Dioxin is known as one of the most toxic chemicals ever produced. In its ongoing study of dioxin, the U.S. Environmental Protection Agency (EPA) suggests that there is no safe level of dioxin exposure. Thus any dose, no matter how low, can result in severe health damage. The EPA has also concluded that the levels of dioxin currently found in most adults and children are already high enough to present significant health threats to the American public.

How to Take Care of My ecopeco Cutting Mat

In order to get the best out of the non-slip functionality, we suggest wiping both sides of your ecopeco® cutting mat with a damp cloth to keep it clean. More stubborn dirt can be removed with a damp cloth and liquid soap.

Please store your mat in a space that allows the mat to lie flat.  This will help keep your ecopeco® cutting mat flat and in the best possible condition for your needs.

Don’t wipe your ecopeco® cutting mat with alcohol, formaldehyde, or any other chemical cleaner. This may cause the printed lines on your mat to fade.

Don’t store your ecopeco® cutting mat rolled up. This will lead to warping and result in an uneven cutting surface. 

Don’t expose your ecopeco® cutting mat to temperatures higher than 130 celsius degrees. All ecopeco® cutting mats are made of safe materials. Even if it burns, it will not emit toxic fumes. Exposure to high temperatures can however, cause deformation and damage.

ecopeco® Warranty:

At ecopeco® your wellbeing is our first priority. If we were not able to prioritize your health in making ecopeco® cutting mats, we wouldn’t make them. Simple. We have every confidence in our products and believe that you will too. The fact remains however, that there will be times when products need replacing. Should you have a claim under our warranty policy, please read below to ensure that your claim falls within the coverage the ecopeco® Warranty offers.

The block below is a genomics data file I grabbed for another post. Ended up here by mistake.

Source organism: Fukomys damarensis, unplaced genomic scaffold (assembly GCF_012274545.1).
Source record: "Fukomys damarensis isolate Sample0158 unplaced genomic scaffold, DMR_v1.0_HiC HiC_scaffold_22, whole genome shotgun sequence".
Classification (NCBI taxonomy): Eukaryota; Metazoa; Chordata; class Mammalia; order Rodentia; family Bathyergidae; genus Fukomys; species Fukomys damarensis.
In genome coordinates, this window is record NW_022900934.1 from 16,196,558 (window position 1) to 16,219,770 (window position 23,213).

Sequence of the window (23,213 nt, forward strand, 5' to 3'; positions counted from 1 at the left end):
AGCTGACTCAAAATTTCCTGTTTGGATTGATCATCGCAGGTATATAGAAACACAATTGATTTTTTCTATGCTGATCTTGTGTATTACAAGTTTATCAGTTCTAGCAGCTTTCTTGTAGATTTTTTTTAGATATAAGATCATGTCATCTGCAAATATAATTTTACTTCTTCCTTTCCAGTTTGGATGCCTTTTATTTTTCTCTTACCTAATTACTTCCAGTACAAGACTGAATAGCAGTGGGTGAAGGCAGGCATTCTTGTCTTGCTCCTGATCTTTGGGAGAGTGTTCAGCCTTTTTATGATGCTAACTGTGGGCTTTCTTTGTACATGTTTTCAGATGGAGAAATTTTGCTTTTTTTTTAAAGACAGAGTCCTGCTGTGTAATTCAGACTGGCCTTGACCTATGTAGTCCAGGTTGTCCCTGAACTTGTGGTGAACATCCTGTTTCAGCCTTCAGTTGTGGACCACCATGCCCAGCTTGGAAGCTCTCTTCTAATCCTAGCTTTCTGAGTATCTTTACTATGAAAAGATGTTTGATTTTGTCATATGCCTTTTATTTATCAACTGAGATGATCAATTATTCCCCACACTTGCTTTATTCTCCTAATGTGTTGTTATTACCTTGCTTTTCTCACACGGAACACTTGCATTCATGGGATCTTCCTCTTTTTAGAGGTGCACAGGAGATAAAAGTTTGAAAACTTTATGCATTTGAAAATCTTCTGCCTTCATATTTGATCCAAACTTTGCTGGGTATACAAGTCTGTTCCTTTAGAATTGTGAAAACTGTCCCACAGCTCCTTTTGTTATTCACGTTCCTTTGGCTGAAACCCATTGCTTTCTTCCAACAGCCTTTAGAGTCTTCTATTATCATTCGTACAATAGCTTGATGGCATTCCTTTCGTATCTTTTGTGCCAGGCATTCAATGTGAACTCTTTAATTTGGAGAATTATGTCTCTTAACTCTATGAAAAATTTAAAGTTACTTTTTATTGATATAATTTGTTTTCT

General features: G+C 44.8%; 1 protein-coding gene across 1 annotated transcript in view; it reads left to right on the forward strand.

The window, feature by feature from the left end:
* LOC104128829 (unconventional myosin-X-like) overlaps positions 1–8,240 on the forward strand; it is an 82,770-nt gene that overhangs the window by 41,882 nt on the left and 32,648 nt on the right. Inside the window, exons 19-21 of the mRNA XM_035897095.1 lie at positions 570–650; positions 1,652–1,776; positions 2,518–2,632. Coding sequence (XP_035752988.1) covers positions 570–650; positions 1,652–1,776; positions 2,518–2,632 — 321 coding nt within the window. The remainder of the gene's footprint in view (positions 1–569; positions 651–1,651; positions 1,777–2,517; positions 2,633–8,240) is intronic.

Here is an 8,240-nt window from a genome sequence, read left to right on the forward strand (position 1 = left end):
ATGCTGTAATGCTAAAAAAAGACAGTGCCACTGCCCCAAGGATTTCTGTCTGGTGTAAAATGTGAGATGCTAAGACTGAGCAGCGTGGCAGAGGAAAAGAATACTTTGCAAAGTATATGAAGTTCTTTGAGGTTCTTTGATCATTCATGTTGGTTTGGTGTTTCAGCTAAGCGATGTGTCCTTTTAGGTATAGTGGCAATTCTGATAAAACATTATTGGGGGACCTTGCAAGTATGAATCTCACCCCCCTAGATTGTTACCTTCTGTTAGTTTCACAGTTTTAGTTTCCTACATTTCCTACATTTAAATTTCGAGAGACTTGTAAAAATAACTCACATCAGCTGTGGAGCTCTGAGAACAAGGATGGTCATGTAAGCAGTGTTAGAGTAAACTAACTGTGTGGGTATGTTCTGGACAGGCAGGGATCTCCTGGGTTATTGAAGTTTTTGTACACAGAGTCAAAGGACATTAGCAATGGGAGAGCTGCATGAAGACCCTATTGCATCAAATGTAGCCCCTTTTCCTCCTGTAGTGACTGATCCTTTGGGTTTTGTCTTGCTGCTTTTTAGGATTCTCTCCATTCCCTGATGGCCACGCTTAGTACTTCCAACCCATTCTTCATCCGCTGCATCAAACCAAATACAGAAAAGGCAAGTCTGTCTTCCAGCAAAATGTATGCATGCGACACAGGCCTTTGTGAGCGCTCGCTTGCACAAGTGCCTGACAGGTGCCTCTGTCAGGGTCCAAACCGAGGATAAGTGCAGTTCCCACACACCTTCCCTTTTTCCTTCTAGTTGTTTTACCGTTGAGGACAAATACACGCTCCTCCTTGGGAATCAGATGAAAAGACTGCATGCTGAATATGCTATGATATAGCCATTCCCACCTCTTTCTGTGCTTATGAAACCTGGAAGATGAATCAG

Cutting Mats

Our commitment to your health is realized through our choice of materials. While most cutting mats are made from PVC, ecopeco® cutting mats are made from a unique combination of 100% recyclable, food and medical grade materials.

Cutting mats constructed from PVC undergo a softening process, which entails the use of toxic chemicals (plasticizers) that leave these mats with an unpleasant odor and can result in off-gassing (and absorption through the skin) of extremely harmful phthalates.

Because ecopeco® cutting mats are not made from PVC, plasticizers are not used at any time during the production process. ecopeco®’s unique combination of compounds results in a self healing cutting mat free from PVC and phthalates.

As a consequence of our commitment to your health and wellbeing, your experience using an ecopeco® cutting mat will be different to your experience with any cutting mat you’ve used before.  

Lifetime Warranty:

ecopeco® cutting mats are used by leading artisans and crafters around the world, across various disciplines, including quilting, sewing, leather work, wood work, quilling, lettering and more. Even so, a cutting mat that offers eco-friendly, non-toxic, self healing functionality is not impenetrable. With enough force, permanent cut marks can be made, and this is beyond our control. We have however, performed extensive in-house and independent testing to ensure that our cutting mats:

-Meet or exceed quality and performance standards

-Are 100% recyclable and are PVC, BPA and phthalate free

If your ecopeco® product does not function according to its intended purpose, under normal use, due to manufacturer defect, the product will be replaced at the discretion of ecopeco®.

Note: Warranties do not cover:

-Normal wear and tear

-Incorrect usage

-Damage or failure caused by neglect, misuse, abuse or accident

-Damage to products used in conjunction with ecopeco® products

 

Should you wish to pursue a claim, please contact the retailer where you bought your product, along with proof of purchase. If you purchased your mat directly from ecopeco®, please contact support@ecopeco.art.